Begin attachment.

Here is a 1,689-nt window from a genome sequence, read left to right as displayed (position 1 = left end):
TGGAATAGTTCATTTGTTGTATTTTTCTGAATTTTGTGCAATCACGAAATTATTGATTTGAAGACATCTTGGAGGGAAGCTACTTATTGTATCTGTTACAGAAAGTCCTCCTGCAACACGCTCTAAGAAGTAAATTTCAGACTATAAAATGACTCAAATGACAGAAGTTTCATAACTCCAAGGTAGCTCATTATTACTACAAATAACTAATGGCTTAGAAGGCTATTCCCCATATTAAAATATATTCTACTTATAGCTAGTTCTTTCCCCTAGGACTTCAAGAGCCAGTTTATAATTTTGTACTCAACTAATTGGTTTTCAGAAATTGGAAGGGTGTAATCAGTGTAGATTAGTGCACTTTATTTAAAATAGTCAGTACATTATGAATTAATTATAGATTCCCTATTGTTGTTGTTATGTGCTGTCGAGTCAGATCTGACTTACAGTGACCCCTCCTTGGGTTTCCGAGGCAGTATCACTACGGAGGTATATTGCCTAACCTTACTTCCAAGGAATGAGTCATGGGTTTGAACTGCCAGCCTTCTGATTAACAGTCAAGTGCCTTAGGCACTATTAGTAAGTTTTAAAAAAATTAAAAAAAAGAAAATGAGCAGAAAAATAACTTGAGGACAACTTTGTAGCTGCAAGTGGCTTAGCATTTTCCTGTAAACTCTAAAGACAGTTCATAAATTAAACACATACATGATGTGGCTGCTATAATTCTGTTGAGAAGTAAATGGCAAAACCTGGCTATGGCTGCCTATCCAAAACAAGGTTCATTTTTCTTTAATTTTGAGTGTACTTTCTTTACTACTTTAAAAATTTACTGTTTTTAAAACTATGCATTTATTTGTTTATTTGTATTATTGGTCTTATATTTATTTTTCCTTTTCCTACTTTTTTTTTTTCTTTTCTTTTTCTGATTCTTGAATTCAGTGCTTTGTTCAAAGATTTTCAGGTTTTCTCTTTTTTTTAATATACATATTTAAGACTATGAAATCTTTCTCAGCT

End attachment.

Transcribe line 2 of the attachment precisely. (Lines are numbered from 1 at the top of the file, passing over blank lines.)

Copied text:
TGGAATAGTTCATTTGTTGTATTTTTCTGAATTTTGTGCAATCACGAAATTATTGATTTGAAGACATCTTGGAGGGAAGCTACTTATTGTATCTGTTACAGAAAGTCCTCCTGCAACACGCTCTAAGAAGTAAATTTCAGACTATAAAATGACTCAAATGACAGAAGTTTCATAACTCCAAGGTAGCTCATTATTACTACAAATAACTAATGGCTTAGAAGGCTATTCCCCATATTAAAATATATTCTACTTATAGCTAGTTCTTTCCCCTAGGACTTCAAGAGCCAGTTTATAATTTTGTACTCAACTAATTGGTTTTCAGAAATTGGAAGGGTGTAATCAGTGTAGATTAGTGCACTTTATTTAAAATAGTCAGTACATTATGAATTAATTATAGATTCCCTATTGTTGTTGTTATGTGCTGTCGAGTCAGATCTGACTTACAGTGACCCCTCCTTGGGTTTCCGAGGCAGTATCACTACGGAGGTATATTGCCTAACCTTACTTCCAAGGAATGAGTCATGGGTTTGAACTGCCAGCCTTCTGATTAACAGTCAAGTGCCTTAGGCACTATTAGTAAGTTTTAAAAAAATTAAAAAAAAGAAAATGAGCAGAAAAATAACTTGAGGACAACTTTGTAGCTGCAAGTGGCTTAGCATTTTCCTGTAAACTCTAAAGACAGTTCATAAATTAAACACATACATGATGTGGCTGCTATAATTCTGTTGAGAAGTAAATGGCAAAACCTGGCTATGGCTGCCTATCCAAAACAAGGTTCATTTTTCTTTAATTTTGAGTGTACTTTCTTTACTACTTTAAAAATTTACTGTTTTTAAAACTATGCATTTATTTGTTTATTTGTATTATTGGTCTTATATTTATTTTTCCTTTTCCTACTTTTTTTTTTTCTTTTCTTTTTCTGATTCTTGAATTCAGTGCTTTGTTCAAAGATTTTCAGGTTTTCTCTTTTTTTTAATATACATATTTAAGACTATGAAATCTTTCTCAGCT